Now, perhaps the members of Enoch’s imagined community would disagree with all of this, but then it simply seems to me that they are wrong. They are mis-applying “schmeason,” just as people who are in the grip of the wrong theory of reasons will mis-apply “reason”. Their patterns of use of “schmeason” are altogether beside the point unless these bear on the values of actions in the way that, for example, pleasure and pain, autonomy, and equality might—which I think they surely do not. (Again, we’ve not yet distinguished what it is to bear in this way; that will come later.) I cannot show that they are wrong in some “neutral” way that prescinds from normative ethics and relies only on claims about the metaphysics of values or moral semantics, but that is just a commitment of quietism. My task in this paper is simply to respond to the “schmeasons” challenge, not to reply to other, independent objections to quietism.

Still, there is a lacuna in what I’ve said so far. For I’ve said that in order to be in a position to see how a normative concept applies, one must fully grasp that concept. Only then can immaculate first-order ethical reasoning take you to an extension. And that is what anyone, quietist or otherwise, should say—that successful theorizing about X’s may be conducted only by those who at least understand the notion “X”. One might want to hear more, then, about how, exactly, grasping a particular thin concept puts those skilled in evaluative reasoning in a position to discern its extension. For we can easily see how such an explanation might go in the case where grasping a concept involves something like knowing its definition. But how would the quietist go about getting to a normative concept’s conditions of correct application to the world, described in non-evaluative terms, without a definition of that concept in non-evaluative terms, using only that concept’s causal links with other evaluative concepts and with things like motivations, the emotions, and so on?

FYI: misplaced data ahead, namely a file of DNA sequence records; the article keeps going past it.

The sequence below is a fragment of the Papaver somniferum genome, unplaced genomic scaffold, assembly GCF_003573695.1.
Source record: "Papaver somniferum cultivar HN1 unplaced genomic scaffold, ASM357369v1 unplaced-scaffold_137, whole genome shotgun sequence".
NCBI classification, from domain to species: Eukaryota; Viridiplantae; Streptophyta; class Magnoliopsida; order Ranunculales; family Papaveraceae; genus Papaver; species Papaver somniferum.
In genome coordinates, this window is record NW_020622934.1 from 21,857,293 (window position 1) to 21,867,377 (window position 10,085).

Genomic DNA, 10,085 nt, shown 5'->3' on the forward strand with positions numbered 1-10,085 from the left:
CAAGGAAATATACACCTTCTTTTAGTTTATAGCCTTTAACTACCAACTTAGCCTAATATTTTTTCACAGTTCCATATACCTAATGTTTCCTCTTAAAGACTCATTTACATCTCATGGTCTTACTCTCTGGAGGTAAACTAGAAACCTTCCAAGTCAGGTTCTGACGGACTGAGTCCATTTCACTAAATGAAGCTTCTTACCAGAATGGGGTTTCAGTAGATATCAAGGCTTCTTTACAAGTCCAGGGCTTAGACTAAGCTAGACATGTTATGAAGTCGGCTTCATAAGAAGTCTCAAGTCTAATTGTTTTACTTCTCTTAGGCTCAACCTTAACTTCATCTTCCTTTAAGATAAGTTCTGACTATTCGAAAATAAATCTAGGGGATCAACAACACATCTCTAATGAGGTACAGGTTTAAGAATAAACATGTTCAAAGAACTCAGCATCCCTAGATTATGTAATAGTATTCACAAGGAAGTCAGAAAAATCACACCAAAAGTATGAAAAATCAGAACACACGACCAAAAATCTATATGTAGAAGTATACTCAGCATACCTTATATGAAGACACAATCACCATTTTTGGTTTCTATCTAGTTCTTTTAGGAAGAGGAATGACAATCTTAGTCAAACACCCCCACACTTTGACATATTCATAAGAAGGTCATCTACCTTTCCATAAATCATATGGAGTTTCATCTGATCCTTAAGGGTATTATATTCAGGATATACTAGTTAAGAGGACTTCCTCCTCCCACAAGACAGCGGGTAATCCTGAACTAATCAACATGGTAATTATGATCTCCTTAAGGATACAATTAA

Well, when the concept is “schmeasons”—which, we’re assuming for the moment is perfectly thin, and a genuine alternative to “reasons”—our first-pass story might go like this: Grasping the concept helps because it’s through so doing that we see that it is, in its non-inferential role, just like “reasons,” and just like “reasons” in the non-inferential roles of the other normative or evaluative concepts with which it is inferentially linked. And so we can say something like this: “There’s some kind of an explanation—a first-order ethical explanation—for why a concept that works like ‘reasons’ does applies as it does. Now that I see that ‘schmeasons’ has the same roles, I can infer that it has the same pattern of application.” But of course this just pushes the more fundamental question further back. What we really want is to explain, without appealing to the conditions of correct application of a thin concept’s “alternative,” how such a concept applies.

For illustration’s sake, then, let’s focus on the thin ethical concept of the all-things-considered “ought,” which we shall assume works something like this: If I believe that I all-things-considered ought to do A, then I will always either be motivated to do A or else experience a feeling of (let’s just simplify and say) regret if I’m not so motivated. Other normative or evaluative concepts may also enjoy some kind of causal link with motivation, but it will be less direct or more context-dependent. How can apprehending this causal role of “ought” be of any use in applying it? Again, it would not be hard to answer this question were “ought” connected with some non-evaluative concepts in roughly the way that “bachelor” is connected with “male” and “unmarried.” But because “ought,” we’re assuming here, is completely thin like “reasons” and “schmeasons,” it may seem less clear how to answer this challenge.